I would like to believe that glass cliffs are not a reaction to threats to the existing status hierarchy because women are starting to break through the glass ceiling into senior leadership positions. I would like to believe that this threat to the status quo is not being countered culturally through discriminatory practices that reduce the prospects of success on the part of low-status group members.
I would like to believe that the reason women are selected more often for very difficult and challenging assignments, is because, all other things being equal, we believe a women will do a better job.
Next up, musing on the glass escalator.
Sunday, December 14, 2008
I learn something new every day. I thought I had pretty much heard of all the ways that the glass metaphor had been used to describe the limitations on women in business, but turns out there are many other ways that glass imagery is used to describe female problems in business (see, e.g. previous posts on the glass ceiling, glass cutter awards and the Glass Hammer Network). This week we'll concentrate on the glass cliff; next week the "glass escalator", then the "glass bubble", and thence to the "glass elevator" and perhaps the "glass is always greener" and "the glass is half full." But I digress.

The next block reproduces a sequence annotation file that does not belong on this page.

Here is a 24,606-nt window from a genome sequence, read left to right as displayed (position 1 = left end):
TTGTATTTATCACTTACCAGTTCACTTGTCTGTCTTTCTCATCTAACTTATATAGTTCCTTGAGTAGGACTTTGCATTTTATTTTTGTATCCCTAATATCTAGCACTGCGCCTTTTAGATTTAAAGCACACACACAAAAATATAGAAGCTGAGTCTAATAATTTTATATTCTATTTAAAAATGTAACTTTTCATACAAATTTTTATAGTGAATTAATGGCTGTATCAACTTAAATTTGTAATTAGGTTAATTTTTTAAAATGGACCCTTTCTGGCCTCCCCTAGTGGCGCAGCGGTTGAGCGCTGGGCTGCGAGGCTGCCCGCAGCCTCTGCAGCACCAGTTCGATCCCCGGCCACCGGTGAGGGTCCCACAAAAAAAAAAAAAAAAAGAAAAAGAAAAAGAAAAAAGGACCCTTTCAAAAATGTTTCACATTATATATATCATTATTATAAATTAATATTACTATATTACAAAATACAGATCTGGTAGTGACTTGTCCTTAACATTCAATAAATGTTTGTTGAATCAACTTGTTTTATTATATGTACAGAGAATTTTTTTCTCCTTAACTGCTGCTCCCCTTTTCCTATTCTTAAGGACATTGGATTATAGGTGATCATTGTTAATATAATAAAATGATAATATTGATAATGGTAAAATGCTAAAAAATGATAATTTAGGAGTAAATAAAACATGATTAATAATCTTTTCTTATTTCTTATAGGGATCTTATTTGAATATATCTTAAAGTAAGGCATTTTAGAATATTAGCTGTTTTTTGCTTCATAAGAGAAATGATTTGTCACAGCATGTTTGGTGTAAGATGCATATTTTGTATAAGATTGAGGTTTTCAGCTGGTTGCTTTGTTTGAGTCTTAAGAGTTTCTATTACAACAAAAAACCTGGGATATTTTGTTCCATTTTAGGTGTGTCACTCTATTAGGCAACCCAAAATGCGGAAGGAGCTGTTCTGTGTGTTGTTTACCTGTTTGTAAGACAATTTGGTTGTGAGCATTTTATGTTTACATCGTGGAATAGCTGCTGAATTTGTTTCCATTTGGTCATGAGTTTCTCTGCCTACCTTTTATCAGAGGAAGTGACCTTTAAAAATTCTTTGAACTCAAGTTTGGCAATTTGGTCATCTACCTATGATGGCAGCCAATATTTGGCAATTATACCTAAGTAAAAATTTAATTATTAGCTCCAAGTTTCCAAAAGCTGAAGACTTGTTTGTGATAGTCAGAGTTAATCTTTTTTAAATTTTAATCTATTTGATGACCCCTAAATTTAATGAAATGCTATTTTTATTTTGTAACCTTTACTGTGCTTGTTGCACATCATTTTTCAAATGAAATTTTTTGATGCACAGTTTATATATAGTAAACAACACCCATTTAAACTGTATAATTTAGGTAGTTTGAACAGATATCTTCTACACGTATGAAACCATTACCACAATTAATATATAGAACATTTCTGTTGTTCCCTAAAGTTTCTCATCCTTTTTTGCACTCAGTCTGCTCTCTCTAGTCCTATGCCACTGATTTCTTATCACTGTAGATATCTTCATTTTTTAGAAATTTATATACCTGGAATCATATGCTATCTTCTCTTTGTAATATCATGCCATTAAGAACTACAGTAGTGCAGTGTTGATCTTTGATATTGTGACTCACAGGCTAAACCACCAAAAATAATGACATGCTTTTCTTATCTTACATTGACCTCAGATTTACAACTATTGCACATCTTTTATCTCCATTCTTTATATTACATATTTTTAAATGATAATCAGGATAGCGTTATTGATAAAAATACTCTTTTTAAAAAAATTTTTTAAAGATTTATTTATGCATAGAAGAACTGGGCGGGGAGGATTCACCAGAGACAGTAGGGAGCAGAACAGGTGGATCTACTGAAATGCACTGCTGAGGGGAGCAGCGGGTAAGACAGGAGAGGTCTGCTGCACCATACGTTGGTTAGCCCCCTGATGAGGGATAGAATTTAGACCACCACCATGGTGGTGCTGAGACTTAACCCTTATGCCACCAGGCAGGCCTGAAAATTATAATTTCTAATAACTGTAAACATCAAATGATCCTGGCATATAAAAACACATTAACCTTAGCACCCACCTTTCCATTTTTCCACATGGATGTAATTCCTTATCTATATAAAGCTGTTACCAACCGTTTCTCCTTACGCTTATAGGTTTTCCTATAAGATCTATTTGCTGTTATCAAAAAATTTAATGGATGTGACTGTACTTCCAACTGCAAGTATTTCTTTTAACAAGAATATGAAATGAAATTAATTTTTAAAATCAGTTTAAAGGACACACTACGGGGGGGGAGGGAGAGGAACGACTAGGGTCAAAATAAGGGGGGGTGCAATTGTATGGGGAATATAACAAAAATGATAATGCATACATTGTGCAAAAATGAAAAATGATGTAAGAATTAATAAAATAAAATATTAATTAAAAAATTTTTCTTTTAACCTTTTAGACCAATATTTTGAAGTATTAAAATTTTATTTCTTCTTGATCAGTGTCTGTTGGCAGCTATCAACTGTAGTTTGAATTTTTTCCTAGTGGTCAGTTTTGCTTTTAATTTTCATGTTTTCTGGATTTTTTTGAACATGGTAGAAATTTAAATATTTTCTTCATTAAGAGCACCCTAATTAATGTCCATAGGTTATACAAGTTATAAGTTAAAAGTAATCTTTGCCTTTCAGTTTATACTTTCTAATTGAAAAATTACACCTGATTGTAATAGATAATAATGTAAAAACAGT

The "Glass Cliff" was first coined by Dr. Michelle Ryan and Prof. Alex Haslam of Exeter University, United Kingdom, in 2004. My comments today are on their 2007 article Reactions to the Glass Cliff: Gender Differences in the Explanations for the Precariousness of Women's Leadership Positions, published in the Journal of Organizational Change Management. (I'll discuss their even more intriguing recent study in my next installment.)
The "Glass Cliff" describes the idea that women are more likely than men to be placed in precarious leadership positions. In Reactions to the Glass Cliff, the authors report on their analysis of men's and women's reactions to descriptions of this subtle form of gender discrimination. The paper presents a qualitative analysis of the study participants' spontaneous explanations for the glass cliff.